Climate change is affecting the soil more than expected

Climate change is affecting the soil more than expected

Researchers take soil samples in their test area in California. © Michael WI Schmidt

Soils are important stores of carbon. In particular, certain organic compounds such as lignin from wood or vegetable waxes were considered to be stable and difficult to decompose. However, as a field study has now shown, this is a misconception: when the soil warms up, these “stubborn” carbon compounds are broken down more and CO2 is released. In addition, this happens hardly more slowly in deeper soil layers than on the soil surface. Climate change could therefore affect these CO2 sinks more than previously assumed.

Soils are important carbon reservoirs in the earth system. The carbon bound by plants from the carbon dioxide (CO2) in the air is converted by them into organic compounds and stored in their tissues. This carbon reaches the soil surface via roots, dead plant remains and indirectly via animal carcasses. There the organic compounds remain in the litter layer, the humus and the deeper soil layers until they are broken down again by the decomposing activity of bacteria and enzymes and converted back into CO2.

Complex organic compounds in focus

Whether and how quickly this soil carbon is mobilized again depends on the climate and the soil layer, but also on the composition of the organic compounds. For example, certain plant polymers were previously considered to be relatively stable and difficult to decompose. These include the lignin produced by woody plants to stabilize their cells and tissues, and various waxy lipid substances that some plants store in their leaves, stems, and roots to protect against dehydration and pathogens. The so-called pyrogenic carbon left behind by forest fires has also been considered relatively persistent up to now.

So far, it has also been unclear how stable the carbon stores are in the subsoil, the soil layer below a depth of 20 centimeters. “These soil layers contain more than half of all soil organic carbon,” explain Cyrill Zosso from the University of Zurich and his colleagues. “But so far we know very little about the stability of this enormous carbon pool in the course of global warming.” To change this, Zosso and his team conducted a long-term experiment in the forests of California’s Sierra Nevada. To do this, they lowered heating rods to a depth of 2.40 meters into the ground and gradually heated the test areas to four degrees above normal values ​​over the course of four and a half years. This corresponds to the forecasts for largely unchecked warming up to 2100. In the meantime, they investigated how the levels of the various organic compounds are changing.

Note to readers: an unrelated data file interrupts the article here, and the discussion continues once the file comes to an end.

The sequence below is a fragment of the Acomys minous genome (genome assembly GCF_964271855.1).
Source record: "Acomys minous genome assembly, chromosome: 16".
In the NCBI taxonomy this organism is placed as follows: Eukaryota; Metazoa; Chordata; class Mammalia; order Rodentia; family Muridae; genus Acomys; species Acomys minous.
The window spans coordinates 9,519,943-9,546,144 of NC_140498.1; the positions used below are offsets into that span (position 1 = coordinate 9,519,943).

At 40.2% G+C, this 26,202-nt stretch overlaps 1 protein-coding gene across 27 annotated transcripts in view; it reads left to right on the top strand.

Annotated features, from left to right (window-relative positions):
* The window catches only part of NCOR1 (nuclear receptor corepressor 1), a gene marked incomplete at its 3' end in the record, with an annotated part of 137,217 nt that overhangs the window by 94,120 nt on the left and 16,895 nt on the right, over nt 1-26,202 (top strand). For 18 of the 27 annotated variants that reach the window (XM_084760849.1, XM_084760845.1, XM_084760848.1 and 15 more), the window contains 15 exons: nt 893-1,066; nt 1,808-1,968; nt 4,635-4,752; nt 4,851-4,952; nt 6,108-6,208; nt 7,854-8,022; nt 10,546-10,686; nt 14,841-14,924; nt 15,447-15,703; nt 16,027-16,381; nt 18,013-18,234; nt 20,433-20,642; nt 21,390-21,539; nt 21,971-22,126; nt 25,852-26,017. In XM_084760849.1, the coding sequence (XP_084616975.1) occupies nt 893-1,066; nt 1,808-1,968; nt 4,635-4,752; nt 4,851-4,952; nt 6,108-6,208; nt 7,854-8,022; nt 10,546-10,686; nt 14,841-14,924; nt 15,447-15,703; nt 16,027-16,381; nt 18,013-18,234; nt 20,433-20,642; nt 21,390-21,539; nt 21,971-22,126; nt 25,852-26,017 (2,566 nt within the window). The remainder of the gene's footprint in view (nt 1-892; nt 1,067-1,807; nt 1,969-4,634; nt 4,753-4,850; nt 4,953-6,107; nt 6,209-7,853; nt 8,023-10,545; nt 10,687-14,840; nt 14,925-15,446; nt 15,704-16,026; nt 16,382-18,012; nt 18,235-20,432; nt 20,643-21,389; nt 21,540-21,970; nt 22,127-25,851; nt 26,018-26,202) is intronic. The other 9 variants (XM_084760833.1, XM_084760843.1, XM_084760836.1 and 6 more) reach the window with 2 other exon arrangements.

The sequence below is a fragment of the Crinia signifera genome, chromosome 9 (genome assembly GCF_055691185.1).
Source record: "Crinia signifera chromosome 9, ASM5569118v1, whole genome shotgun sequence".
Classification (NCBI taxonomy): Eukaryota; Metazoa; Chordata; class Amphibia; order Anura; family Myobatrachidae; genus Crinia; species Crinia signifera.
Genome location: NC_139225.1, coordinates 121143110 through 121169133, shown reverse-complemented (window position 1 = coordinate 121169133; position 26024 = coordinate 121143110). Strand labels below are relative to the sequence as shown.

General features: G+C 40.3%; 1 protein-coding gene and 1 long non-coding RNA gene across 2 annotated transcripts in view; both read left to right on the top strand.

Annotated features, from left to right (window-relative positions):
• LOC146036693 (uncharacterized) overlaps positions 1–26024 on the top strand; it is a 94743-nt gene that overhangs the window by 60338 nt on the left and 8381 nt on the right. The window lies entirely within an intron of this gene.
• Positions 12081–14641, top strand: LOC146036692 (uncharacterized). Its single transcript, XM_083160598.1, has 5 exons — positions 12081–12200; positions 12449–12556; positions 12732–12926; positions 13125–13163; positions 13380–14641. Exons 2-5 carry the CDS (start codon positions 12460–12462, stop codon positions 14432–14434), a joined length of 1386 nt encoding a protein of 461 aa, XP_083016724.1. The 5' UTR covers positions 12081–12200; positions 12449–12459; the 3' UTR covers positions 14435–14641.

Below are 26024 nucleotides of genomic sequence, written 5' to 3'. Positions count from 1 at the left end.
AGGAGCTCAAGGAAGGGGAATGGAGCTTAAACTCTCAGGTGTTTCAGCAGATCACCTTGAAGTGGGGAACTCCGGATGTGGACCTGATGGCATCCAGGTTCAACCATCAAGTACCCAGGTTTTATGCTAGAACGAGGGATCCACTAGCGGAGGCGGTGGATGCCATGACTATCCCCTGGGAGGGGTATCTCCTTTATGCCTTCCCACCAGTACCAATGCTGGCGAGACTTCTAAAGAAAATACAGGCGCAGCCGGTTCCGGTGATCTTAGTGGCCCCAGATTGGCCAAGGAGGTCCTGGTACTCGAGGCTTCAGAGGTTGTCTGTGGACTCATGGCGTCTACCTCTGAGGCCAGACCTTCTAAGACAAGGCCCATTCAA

Rapid loss from the warming ground

“Our results show that all components of the soil humus are equally reduced, simple chemical substances as well as complex components,” reports senior author Michael Schmidt from the University of Zurich. Contrary to expectations, the warming of the soil also caused an accelerated degradation of organic compounds in the deeper layers of the soil, including substances previously thought to be stable. After 4.5 years, the lignin content in this soil zone had dropped by 17 percent, and that of waxes and vegetable fats by 28 percent. The amounts of pyrogenic carbon had even decreased by 37 percent. “These results confirm that there is no such thing as stable soil carbon,” the research team states.

On the one hand, this finding is important for forecasts of CO2 release from warming soils. “If these first observations are also confirmed in long-term field experiments, that would have frightening consequences,” says Schmidt. Because if the forest floor loses massive amounts of soil humus and this carbon is released as CO2, this further accelerates warming.

On the other hand, the knowledge of the lack of stability of the supposedly stubborn organic compounds also influences attempts to use soil and forests as natural carbon sinks. In order to use these, crops with particularly deep roots and cork-rich biomass are being developed and planted. “Until now, it was assumed that CO2 could be retained in the soil,” says Schmidt. But that is apparently not the case.

Source: University of Zurich; Article: Nature Geoscience, doi: 10.1038/s41561-023-01142-1

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